Country: India. Appliance: Domestic storage water heater; AO Smith HSE-SAS-006 specifications: 6 liters/2000 watts/230V~/50 Hz. My electrician has asked to procure wires and sockets for the electric/power socket installation. I have calculated the amperage requirement as 8.69~=10 amps. He has also asked for 2.5 sq mm wire to connect mains to 10 amp electric/power socket. Is this ok? My calculations: storage heater specifications: 2000 watts, 230 V. So power socket should be 2000/230= 8.69 amp. So I need a 10 amp socket. The wire gauge for the circuit should be #16~=1.31 mm= 1.5 mm. The strange thing I noticed, that the plug that came attached to the appliance is rated at 15Amp! So I will need to get `15Amp socket. But is the wire gauge ok, or should I get 2.0, 2.5 mm(wires in India are available as mm)

  • It is only for the circuit and socket, that will provide power to the electric heater.
    – Abu Galib
    Dec 11, 2016 at 15:45
  • The model is AO Smith HSE-SAS-006
    – Abu Galib
    Dec 11, 2016 at 15:55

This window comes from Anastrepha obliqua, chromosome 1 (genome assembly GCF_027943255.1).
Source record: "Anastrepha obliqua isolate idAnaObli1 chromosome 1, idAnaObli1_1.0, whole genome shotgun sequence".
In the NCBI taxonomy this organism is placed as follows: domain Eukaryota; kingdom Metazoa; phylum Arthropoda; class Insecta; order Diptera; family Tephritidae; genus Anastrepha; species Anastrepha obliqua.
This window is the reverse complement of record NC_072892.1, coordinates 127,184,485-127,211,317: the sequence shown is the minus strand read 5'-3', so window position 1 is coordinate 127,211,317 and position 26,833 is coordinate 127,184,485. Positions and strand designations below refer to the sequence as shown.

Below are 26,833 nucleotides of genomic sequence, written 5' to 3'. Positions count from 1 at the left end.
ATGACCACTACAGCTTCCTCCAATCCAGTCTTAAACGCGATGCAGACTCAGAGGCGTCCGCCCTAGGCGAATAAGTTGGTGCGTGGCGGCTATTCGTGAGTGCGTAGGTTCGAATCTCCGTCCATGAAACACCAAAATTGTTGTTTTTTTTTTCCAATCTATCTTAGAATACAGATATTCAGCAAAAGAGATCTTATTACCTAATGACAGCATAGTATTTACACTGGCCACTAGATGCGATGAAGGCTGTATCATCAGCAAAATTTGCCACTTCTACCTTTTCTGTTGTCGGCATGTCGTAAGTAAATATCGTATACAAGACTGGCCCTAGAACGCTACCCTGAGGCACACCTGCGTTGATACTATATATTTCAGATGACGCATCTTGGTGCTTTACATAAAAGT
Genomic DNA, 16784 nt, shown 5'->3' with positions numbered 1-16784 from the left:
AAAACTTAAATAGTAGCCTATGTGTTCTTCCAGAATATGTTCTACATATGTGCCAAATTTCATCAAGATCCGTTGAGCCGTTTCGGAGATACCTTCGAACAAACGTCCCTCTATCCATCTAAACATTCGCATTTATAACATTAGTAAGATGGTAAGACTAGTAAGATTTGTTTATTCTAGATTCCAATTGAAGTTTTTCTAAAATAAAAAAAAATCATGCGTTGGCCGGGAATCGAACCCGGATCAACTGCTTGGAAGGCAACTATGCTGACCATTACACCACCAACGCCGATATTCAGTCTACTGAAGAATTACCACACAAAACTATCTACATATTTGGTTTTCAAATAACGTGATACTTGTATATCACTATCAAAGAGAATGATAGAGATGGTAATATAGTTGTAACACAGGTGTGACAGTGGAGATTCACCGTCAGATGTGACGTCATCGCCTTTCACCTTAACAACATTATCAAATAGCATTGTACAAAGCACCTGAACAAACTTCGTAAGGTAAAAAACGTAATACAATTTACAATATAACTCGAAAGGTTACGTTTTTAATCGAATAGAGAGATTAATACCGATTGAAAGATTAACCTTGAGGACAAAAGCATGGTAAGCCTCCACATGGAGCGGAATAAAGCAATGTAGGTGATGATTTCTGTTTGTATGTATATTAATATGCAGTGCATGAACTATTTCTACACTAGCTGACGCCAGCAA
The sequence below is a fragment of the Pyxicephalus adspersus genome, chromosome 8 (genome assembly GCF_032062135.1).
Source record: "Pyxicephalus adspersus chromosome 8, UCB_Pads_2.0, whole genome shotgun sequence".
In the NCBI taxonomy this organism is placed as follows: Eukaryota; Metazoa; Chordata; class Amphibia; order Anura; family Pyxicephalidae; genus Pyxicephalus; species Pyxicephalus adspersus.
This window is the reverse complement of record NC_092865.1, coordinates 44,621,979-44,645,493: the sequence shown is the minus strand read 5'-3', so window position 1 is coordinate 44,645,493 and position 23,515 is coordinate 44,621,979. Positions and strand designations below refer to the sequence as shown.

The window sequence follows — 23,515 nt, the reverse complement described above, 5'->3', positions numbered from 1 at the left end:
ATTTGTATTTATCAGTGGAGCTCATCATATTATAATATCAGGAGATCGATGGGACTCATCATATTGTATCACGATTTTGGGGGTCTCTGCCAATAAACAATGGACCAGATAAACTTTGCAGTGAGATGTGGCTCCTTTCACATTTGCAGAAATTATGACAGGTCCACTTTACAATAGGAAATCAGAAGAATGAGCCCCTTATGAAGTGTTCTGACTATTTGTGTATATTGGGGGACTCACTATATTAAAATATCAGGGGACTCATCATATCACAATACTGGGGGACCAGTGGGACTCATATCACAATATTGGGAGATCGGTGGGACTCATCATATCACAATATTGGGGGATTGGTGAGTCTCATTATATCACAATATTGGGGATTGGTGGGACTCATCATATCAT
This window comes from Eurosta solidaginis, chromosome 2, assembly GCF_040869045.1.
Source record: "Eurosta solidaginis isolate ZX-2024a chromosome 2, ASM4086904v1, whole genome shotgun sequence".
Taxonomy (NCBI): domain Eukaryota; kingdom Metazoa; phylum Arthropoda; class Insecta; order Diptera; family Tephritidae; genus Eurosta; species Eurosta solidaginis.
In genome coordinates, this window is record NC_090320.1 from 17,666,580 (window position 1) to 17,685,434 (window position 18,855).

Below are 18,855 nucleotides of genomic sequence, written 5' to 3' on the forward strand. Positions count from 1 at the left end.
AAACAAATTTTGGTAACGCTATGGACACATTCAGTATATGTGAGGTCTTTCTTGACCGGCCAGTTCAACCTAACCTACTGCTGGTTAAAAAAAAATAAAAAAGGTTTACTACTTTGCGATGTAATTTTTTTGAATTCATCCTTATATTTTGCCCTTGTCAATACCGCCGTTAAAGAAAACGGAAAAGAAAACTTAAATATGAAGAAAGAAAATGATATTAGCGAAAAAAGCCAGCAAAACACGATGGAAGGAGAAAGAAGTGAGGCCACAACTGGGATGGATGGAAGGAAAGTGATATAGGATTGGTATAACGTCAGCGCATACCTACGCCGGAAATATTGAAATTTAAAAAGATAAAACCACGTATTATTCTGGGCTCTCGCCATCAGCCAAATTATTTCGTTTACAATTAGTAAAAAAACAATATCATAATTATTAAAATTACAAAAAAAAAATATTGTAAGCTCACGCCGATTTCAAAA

1 Answer 1


Ampacity, IECland style

The IEC equivalent to the North American NEC for low voltage (<1kV) installs is IEC 60364, and its ampacity tables are in part 5-52, Annex B. Since we're dealing with multi-conductor cable, we make the conservative assumption that it's installed directly into an insulated wall i.e. condition A2 (any other condition, such as a cable in a surface raceway, yields better cooling of the cable i.e. higher ampacity in the IEC world). Also, since the water heater in question is cord and plug connected (vs. hardwired), we assume no ambient correction from 30degC ambient is necessary.

Since this is a 15A circuit, copper wire is recommended -- aluminum is a bit fiddlier to terminate (even if it's a good alloy i.e. AA-8000 series) and offers no real cost savings for a wire this thin. PVC-insulated cable is fine here as well, unless local regulations require rubber or XLPE (i.e. thermoset) insulation instead.

Given all this, we get a rating of 14A for a 1.5mm^2 cable. If this was a hardwired heater, we'd be done. However, the heater uses a BS 546 equivalent (type M) 15A plug, so a mating 15A socket is needed, and the ampacity of the wire feeding the socket must be greater than the socket. Hence, we go up to 2.5mm^2, the next standard wire size, which gives us an ampacity of 18.5A.

So, get the 2.5mm^2 multi-wire cable.

  • Many Thanks! I ultimately changed the wiring from 1.5mm to 2.5mm as advised.
    – Abu Galib
    Mar 8, 2018 at 15:51

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